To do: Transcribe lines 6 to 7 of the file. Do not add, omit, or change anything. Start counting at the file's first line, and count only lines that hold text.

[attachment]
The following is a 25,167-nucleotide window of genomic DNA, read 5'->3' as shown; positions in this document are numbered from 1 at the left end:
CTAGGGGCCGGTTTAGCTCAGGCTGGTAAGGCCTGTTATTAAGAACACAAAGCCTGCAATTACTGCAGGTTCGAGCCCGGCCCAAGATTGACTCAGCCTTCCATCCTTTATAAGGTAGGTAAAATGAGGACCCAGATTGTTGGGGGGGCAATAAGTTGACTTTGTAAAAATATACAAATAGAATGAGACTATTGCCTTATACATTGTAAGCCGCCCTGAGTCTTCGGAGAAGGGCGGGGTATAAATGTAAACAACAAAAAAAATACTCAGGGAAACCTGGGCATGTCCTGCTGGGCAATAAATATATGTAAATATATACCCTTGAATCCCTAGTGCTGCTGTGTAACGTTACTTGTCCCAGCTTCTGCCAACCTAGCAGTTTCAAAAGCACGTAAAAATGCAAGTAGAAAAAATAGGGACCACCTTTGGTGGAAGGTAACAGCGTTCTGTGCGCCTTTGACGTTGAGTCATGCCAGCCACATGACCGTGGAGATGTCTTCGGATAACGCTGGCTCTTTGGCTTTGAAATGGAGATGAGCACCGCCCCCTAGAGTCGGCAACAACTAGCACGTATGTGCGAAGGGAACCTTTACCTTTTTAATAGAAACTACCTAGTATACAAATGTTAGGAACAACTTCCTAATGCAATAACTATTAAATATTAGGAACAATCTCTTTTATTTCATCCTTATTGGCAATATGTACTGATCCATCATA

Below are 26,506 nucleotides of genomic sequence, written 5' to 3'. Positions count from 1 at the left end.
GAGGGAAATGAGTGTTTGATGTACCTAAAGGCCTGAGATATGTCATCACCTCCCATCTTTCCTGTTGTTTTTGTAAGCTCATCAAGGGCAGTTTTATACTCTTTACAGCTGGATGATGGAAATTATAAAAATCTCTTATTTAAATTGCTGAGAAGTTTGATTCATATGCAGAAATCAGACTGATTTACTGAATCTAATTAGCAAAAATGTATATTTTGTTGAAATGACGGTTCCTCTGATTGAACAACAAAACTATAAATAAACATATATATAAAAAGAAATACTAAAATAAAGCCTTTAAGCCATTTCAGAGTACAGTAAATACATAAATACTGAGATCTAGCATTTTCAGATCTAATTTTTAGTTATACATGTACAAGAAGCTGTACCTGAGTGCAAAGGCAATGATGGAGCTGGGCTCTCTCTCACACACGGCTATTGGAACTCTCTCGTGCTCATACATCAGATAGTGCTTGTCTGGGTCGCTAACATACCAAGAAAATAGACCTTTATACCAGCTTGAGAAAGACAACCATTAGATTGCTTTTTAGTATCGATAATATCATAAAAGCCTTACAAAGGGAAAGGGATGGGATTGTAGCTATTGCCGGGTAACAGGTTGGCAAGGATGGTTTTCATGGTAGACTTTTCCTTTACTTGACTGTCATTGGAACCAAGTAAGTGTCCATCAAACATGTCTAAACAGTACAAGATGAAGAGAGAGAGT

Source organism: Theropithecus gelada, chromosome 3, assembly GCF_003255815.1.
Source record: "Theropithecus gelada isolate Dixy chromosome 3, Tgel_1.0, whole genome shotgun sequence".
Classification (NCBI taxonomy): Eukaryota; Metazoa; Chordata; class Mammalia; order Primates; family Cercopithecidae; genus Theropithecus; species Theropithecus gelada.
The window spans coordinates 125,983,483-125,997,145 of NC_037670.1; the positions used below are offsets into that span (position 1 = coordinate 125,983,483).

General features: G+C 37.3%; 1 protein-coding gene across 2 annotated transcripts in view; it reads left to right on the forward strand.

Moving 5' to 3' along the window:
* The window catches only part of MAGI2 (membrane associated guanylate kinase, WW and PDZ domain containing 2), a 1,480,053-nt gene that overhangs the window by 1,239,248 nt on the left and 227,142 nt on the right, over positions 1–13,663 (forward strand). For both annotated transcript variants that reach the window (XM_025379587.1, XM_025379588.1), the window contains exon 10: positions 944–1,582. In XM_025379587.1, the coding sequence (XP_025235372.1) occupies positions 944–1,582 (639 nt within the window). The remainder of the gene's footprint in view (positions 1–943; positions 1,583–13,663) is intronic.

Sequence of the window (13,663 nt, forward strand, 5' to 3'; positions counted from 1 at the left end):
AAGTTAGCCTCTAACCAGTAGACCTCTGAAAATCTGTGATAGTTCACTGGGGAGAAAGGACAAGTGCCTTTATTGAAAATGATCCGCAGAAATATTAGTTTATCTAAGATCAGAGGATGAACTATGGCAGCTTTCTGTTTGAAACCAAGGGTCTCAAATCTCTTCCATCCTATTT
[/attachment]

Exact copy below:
Source record: "Theropithecus gelada isolate Dixy chromosome 3, Tgel_1.0, whole genome shotgun sequence".
Classification (NCBI taxonomy): Eukaryota; Metazoa; Chordata; class Mammalia; order Primates; family Cercopithecidae; genus Theropithecus; species Theropithecus gelada.